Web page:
(Not to drag this out or anything) Yeah I got you on that. Not looking to do acrobatics with an proud old bird or anything. I'ts just that common sense seems to say it's a more elegant solution to steering than forcing a rudder into the airstream. Hey, nothing I can't live with though. Doesn't mean anything in the end. Thanks.
 

Budzo

Junior Member
#11
I downloaded what I thought was all of Vincent Unrau’s plans a while back before he passed away. Many were on my eventual build list when I retire. But I don’t recall ever seeing his Ford Trimotor plans. Does anybody know if these were ever posted somewhere??
Thanks.
 

Hoomi

Well-known member
#12
I figure, if I build one, I'll go with two channels for throttle. The main throttle will control the nose motor, while a secondary channel will control the outboards. I doubt the Trimotor will really need much in the way of differential thrust to steer effectively, especially not if I fly it scale. I do think I'll increase the ailerons a bit from the scale size, as it's easier to program out too much aileron, than it is to work with too little.

I've been doing some old-school sketching on graph paper for a Trimotor with a 49" wingspan. I don't have any of the computer programs for creating plans, so I won't be able to easily upload anything I come up with yet. If I do come up with a workable design, I'll see if I can scan it, so that I can post it here.

My designing so far has been pretty limited, and often involves some Edison-style bulldogging a problem. Thomas Edison was a tinkerer, who would keep trying different approaches to a problem until he found a solution (as compared to Nikola Tesla, who worked with theory and mathematics to find solutions. If the two men could have managed to get along and work together, I think they would have been an unstoppable team, but they couldn't stand each other). When I built the wing to replace the destroyed one on my Sensei, I started by making a wing profile with a 1" strip of foamboard, to check my measurements and how it went together. I figure I'll do a bit of that this weekend for the Trimotor wing, and see how it looks.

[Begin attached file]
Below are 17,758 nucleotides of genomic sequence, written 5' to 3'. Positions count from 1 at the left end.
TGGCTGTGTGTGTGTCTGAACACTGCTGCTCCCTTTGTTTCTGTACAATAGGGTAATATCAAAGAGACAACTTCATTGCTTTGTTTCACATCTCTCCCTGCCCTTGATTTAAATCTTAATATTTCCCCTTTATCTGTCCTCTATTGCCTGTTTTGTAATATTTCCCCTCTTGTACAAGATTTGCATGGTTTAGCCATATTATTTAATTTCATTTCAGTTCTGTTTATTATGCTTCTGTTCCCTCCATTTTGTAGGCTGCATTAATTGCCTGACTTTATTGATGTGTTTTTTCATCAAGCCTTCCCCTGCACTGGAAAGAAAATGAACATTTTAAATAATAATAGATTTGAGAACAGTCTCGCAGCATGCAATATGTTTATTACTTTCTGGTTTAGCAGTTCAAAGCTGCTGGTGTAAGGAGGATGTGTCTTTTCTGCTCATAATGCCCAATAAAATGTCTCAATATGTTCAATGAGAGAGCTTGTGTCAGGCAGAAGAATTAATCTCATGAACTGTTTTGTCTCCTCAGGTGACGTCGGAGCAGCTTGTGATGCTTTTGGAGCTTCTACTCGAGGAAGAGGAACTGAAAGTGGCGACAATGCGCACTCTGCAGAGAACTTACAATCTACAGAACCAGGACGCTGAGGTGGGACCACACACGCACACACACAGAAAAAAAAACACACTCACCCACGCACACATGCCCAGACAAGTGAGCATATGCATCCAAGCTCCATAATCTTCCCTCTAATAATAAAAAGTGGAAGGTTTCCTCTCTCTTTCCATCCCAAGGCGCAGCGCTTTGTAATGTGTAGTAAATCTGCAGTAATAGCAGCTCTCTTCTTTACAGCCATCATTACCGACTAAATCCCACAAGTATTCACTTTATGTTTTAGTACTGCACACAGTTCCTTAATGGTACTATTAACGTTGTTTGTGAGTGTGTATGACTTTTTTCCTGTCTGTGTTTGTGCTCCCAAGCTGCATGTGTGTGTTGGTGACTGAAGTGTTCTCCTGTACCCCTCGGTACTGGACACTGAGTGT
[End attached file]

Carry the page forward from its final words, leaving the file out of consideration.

Hoomi

Well-known member
#13
WIngroot Test.jpg
Here's the test profile for the wing at the root. This should be about the right size for a 49" wingspan, corresponding fairly close to the overall airfoil shape and thickness, scaled from the drawing in the first post. If I can get out to a Dollar Tree this weekend and get some foam board, I'll try a beta-build of the outer section of the wing. My thoughts are to build the wing in three sections - the "rectangular" center section, and the two tapered outer sections. The center section should be easy. All the lines will be pretty much parallel, but with the leading edge tapering just slightly back, the trailing edge tapering significantly, and the bottom of the wing sloping up, it's going to be a little trickier.
 

Hoomi

Well-known member
#14
Prototype center section and outer wing built. The center section is all glued, while the outer wing is held together mostly by tape. I cut the top and bottom surfaces separately, and the plan is to unfold them, and use the taped-together sections as the plan for the final build. Just below the wing, I played around with building an engine cowling for the wing motors. I plan to use three 'A' pack motors to power it, with the nose motor on one throttle control, and the wing motors on a second control. Next step will be scaling the fuselage and creating a pattern for it.

This wing will give me the 49" wingspan, which three 'A' pack motors should be more than ample power to fly on.

Challenging new territory for me. I've never tried making scale plans before. I think the real challenge is going to be in how to attach the wing motors to the wings.
Trimotor Wing Proto.jpg